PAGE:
Some of our customers ask us about the durability of the pellet types.  The context of the questions range from washing and drying of the blankets with the pellets all the way to stability with normal or excessive wear and tear.    Suffice it to say that while all pellets are not the same, we do not sell a product which we believe will fall apart in a blanket with normal wear and tear.  Also, all of our pellets will stand up to washing and drying unless otherwise stated in the pellet descriptions.   Having said this, it is clear that our clear virgin pellets are more durable than the heavy white pellets, which are softer and easier to crush or fragment.   This is due to the heavy additive in the heavy pellets.  This is also the reason you will find some slight dusting with the heavy pellets.  Some of our customer rinse the heavy pellets before using them in order to remove this residue.


Once again, we do not sell anything that is offensive or objectionable when it comes to the old sniffer!   Having said this, it is also clear that all polymer (plastic) based products have some sort of odor.   Due to the lack of additives in our clear virgin product, these pellets are almost free of any odor from residual monomers (see previous blog posts).   Our heavy white pellets have a more detectable odor, albeit minor.   It is also important to note that any odor will dissipate over time.   Most cannot detect an odor after the blankets are assembled. Also, due to the softer nature of the white pellets, they are more stable and hence a little cleaner than the white heavy pellets.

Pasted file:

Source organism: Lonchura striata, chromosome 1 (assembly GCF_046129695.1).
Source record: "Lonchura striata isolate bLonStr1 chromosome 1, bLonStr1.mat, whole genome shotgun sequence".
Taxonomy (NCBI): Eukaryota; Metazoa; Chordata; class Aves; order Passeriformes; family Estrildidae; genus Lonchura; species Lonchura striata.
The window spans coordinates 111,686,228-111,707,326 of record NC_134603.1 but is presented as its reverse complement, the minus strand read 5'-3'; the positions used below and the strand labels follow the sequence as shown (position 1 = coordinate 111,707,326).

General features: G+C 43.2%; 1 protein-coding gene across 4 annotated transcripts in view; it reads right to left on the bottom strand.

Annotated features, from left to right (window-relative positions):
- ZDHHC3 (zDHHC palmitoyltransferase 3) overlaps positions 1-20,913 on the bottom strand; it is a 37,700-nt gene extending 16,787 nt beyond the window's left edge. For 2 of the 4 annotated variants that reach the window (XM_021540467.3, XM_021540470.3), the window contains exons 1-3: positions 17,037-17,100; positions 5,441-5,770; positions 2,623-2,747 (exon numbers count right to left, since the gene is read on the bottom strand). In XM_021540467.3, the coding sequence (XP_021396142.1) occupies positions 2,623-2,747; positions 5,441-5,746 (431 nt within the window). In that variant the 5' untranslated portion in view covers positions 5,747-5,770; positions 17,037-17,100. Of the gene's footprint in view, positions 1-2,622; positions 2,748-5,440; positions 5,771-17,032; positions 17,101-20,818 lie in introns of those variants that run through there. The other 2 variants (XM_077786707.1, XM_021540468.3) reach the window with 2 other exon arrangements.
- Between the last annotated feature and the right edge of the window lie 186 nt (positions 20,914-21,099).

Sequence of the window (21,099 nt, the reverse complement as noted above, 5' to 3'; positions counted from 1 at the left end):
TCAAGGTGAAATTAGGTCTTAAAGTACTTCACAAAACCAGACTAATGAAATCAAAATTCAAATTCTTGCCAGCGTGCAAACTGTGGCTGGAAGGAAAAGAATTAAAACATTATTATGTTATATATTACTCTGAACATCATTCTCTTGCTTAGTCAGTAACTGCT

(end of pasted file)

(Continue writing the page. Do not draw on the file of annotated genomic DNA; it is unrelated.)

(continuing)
Pellet Geometry:

Please be careful that you do not choose a pellet cut which we call a "strand" cut for your blankets.  The reason for this is that these pellets are cylindrical in form and have some sharp edges where the strands have been cut into the small pellets.  These sharp edges can have a "cutting" effect on the blanket and create holes with frequent use.   For this reason, we only use pellets with smooth geometry either in some sort of spherical or oval geometry.  Our clear virgin pellets are generally described as being spherical and our heavy pellets are generally donut shaped with the hole filled in!  Remember, NO SHARP EDGES PLEASE!

These are just a few off the more common pellet considerations when making a weighted blanket.    There are many more.   Call us with any questions as our phone line is willing and waiting!!!    Most of all....HAVE FUN!


  • Are any of your pellets considered hypoallergenic?


  • Sorry about the delay in this answer. I generally watch the blog closer. I think that the heavy white pellets would be a very good choice for weighted blankets in warmer temperatures. The pellets will not insulate the child as much as they would if they were the virgin clear natural product. Good choice for AZ weather! Thanks for the question!!!

    Paul Gage

  • I am looking into making a weighted blanket for my 3-yr old grandson recently diagnosed with autism, and one for his 4-year old gifted brother. We live in the hot AZ desert. I am thinking your heavy pellets will be the best overall choice. Would you concur?